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- The Amoretti, by Sir Edmund Spender, is a series of sequential sonnets. "Sonnet 67" picks up where "Sonnet 66" leaves off.
- Whereas most of Petrarch's sonnets end with death or unfulfillment, Spencer's sonnets in the Amoretti end with union.
- Here, in this bestiary sonnet, love is seen as a hunt, and the hunted has her own motives and desires, as she can be beguiling during the chase and then meek and gentle during the return.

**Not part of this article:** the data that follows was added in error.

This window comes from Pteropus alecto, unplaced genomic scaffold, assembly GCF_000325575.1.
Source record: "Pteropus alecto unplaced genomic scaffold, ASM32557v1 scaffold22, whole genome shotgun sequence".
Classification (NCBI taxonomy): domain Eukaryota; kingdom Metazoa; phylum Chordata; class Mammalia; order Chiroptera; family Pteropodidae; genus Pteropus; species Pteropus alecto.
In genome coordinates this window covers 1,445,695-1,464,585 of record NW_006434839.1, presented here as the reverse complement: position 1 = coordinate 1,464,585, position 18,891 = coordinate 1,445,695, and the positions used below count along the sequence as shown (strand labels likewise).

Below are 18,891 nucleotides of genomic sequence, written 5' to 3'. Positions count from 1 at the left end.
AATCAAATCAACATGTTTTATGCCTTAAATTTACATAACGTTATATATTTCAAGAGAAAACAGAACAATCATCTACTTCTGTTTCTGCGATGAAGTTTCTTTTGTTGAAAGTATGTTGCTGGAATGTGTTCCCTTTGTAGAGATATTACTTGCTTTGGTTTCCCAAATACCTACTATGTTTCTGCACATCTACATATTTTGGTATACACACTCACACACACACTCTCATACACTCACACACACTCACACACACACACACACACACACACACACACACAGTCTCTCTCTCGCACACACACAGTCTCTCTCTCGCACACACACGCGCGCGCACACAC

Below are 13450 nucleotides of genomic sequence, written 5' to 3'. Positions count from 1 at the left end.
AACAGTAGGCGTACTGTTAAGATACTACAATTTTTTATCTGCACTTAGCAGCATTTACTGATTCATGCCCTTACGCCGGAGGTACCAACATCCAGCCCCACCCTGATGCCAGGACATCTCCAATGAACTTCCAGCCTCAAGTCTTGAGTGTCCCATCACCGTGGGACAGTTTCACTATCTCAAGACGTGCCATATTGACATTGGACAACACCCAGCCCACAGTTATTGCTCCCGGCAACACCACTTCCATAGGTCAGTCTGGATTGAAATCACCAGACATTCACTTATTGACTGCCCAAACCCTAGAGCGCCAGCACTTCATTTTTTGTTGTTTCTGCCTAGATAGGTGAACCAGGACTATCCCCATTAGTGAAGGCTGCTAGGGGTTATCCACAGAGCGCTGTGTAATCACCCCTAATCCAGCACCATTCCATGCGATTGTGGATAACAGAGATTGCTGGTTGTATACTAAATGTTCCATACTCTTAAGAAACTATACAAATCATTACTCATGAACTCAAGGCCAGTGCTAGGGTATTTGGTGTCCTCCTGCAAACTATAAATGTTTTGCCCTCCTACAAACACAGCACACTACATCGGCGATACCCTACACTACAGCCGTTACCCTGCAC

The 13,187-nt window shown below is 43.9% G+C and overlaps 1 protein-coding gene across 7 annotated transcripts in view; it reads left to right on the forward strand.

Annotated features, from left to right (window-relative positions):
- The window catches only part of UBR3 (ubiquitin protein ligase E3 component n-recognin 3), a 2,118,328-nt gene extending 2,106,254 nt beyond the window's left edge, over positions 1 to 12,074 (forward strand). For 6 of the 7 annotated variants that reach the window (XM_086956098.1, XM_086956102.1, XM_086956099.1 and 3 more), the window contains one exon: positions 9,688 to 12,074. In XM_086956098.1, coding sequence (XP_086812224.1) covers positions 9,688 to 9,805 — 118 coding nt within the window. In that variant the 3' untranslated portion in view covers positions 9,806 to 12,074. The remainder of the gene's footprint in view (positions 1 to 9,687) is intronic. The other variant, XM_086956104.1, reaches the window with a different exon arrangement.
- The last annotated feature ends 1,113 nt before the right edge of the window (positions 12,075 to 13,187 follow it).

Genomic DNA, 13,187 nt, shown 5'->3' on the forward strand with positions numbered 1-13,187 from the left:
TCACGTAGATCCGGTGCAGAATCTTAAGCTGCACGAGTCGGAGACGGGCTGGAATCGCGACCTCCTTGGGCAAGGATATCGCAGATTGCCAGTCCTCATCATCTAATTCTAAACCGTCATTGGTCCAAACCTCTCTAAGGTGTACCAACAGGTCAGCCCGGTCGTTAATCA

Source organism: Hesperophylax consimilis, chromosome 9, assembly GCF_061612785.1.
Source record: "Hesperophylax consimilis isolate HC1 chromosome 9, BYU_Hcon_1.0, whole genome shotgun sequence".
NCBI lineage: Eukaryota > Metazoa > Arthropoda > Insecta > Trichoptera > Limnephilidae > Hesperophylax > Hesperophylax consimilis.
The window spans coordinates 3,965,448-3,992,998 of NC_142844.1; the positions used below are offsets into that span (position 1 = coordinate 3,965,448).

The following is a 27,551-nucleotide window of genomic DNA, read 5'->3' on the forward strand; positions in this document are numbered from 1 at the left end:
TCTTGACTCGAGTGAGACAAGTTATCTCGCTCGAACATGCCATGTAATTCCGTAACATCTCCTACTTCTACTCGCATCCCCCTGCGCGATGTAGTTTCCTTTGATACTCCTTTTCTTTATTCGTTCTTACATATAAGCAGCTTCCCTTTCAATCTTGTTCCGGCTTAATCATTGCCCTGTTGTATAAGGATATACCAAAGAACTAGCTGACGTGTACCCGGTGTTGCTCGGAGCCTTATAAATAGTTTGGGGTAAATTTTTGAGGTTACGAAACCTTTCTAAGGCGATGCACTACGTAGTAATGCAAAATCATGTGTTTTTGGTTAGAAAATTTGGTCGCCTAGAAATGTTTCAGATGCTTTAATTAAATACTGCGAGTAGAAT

- Like many sonnets, Spencer juxtaposes attitudes about his subject, presenting her problem (the chase: playing hard to get) in the octet and offering a solution (physical or emotional union, marriage) in the sestet.
- Man and beast, love and lover, male and female play a game of courtship: both relish in the chase and then, when tired, gives in to being led meekly away, presumably to marriage or the bed and, not, using the hunting metaphor, toward death.
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